“Kamag-anak, Inc.” is alive and well under the administration of President Benigno Aquino III, according to leftist group Kilusang Mayo Uno, after a Supreme Court issued a ruling favorable to the President’s uncle, Eduardo “Danding” Cojuangco Jr.
In a statement, the KMU said the SC decision that Cojuangco acquired his San Miguel Corp. shares legally “is an injustice not only to coconut farmers and farmworkers but to the Filipino people.”
It said the SC ruling is a clear sign that the Kamag-anak Inc., is alive under the Aquino government.
“The SC decision on the coco levy funds is a clear proof that Kamag-anak Inc. is alive and well under the Aquino government. The crook who benefitted immensely from the Marcos dictatorship is again laughing all the way to the bank under a new Aquino government,” Roger Soluta, KMU secretary-general, said.
“The SC ruling reminds the Filipino workers and people of the so-called ‘compromise agreement’ hatched in Hacienda Luisita in the first months of the Aquino government. These two are both testimony to how the Aquinos are using the government to uphold their economic interests to the detriment of farmers and farmworkers whom they have sucked dry for years,” he added.
The High Tribunal, during its regular en banc session on Tuesday, dismissed the motions filed by the Presidential Commission on Good Government (PCGG) and multi-sectoral group led by former Senators Jovito Salonga and Wigberto Tañada, seeking the reversal of the court’s decision on April 12.
The SC had declared as legitimate Cojuangco’s 20% San Miguel stake, debunking PCGG’s claim that this was acquired using coconut levy funds.
The petitioners argued that Cojuangco “judicially admitted” he acquired the said San Miguel block of shares using proceeds of loans from the United Coconut Planters Bank (UCPB) and credit advances from the Coconut Industry Investment Funds (CIIF) Oil Mills, the repositories of coco levy funds.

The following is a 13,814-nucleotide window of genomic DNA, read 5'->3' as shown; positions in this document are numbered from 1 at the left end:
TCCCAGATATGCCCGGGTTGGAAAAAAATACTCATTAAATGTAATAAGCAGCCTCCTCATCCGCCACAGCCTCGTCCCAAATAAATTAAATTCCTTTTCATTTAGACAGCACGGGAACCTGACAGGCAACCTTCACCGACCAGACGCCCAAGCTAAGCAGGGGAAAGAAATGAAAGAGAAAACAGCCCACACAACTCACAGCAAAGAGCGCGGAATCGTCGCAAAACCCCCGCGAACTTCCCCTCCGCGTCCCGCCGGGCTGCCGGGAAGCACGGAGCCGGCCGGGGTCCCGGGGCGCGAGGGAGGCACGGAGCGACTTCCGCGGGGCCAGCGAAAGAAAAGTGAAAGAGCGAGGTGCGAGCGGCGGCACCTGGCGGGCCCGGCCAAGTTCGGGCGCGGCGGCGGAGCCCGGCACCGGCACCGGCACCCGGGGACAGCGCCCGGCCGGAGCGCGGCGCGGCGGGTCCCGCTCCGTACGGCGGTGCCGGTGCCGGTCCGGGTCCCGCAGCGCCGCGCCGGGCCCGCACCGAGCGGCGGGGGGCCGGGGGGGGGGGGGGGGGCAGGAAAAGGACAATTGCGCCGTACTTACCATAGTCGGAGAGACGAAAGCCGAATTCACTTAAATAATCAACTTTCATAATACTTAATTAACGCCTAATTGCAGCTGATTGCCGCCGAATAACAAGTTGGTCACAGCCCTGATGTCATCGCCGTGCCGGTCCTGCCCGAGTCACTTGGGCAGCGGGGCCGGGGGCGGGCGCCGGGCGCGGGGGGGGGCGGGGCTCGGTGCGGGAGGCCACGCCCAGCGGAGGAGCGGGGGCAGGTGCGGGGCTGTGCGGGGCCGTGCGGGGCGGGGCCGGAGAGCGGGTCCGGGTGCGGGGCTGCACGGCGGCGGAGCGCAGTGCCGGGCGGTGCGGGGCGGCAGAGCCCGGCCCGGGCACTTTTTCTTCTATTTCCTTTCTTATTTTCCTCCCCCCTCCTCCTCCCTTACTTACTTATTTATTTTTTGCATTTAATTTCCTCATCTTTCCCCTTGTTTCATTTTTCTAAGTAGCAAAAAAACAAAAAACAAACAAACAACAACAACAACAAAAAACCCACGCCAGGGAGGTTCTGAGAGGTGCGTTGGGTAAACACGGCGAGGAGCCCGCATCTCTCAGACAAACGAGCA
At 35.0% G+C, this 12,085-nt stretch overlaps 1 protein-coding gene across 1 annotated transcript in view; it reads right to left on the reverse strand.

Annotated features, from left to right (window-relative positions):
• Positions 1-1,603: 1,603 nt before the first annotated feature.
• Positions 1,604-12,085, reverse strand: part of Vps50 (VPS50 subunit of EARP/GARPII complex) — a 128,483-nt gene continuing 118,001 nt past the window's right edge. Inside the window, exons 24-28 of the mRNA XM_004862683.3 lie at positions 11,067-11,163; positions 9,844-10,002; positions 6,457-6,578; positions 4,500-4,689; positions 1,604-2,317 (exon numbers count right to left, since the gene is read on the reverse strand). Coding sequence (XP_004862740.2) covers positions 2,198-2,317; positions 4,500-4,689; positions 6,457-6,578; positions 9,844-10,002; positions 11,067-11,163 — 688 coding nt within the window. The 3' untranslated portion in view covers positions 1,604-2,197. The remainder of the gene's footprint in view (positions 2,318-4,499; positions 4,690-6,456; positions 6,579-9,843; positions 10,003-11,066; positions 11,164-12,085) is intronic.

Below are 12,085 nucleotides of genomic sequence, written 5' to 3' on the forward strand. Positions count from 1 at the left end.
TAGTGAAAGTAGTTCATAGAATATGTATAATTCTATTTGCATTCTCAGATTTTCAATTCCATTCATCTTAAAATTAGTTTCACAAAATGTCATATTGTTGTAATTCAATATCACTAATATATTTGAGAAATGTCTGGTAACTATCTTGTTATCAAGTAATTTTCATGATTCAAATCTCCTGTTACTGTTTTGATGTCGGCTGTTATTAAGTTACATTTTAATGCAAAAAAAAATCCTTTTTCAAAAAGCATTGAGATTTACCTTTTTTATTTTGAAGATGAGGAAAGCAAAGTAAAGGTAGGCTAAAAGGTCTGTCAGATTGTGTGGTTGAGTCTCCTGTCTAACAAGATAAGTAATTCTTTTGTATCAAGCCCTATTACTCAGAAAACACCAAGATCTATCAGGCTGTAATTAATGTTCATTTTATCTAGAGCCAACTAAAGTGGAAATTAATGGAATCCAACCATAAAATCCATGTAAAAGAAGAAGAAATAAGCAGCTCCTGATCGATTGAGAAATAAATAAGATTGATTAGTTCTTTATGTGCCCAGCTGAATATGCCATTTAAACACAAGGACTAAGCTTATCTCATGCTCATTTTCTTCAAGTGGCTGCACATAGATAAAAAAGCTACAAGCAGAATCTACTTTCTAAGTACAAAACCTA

The levy (a kind of tax) was paid by coconut farmers whenever they sold copra during the period August 1973 to 1982.
Cojuangco, said to be one of the close associates of Marcos, was director of the CIIF Oil Mills and the Philippine Coconut Authority, and chairman of UCPB at the time the San Miguel shares were purchased. Thus, the government claimed he took advantage of his positions in these entities and breached fiduciary duties for personal gain.
In its final ruling, the SC said the petitioners failed to present new arguments that would warrant the reversal of its previous decision.
Soluta, however, said the SC decision “denies justice to small coco farmers who were robbed of a portion of the product of their labors and serves the interests of the culprit who has been enjoying the fruits of his crime.”
“It awards the corrupt and denies justice to the mahirap,” he added.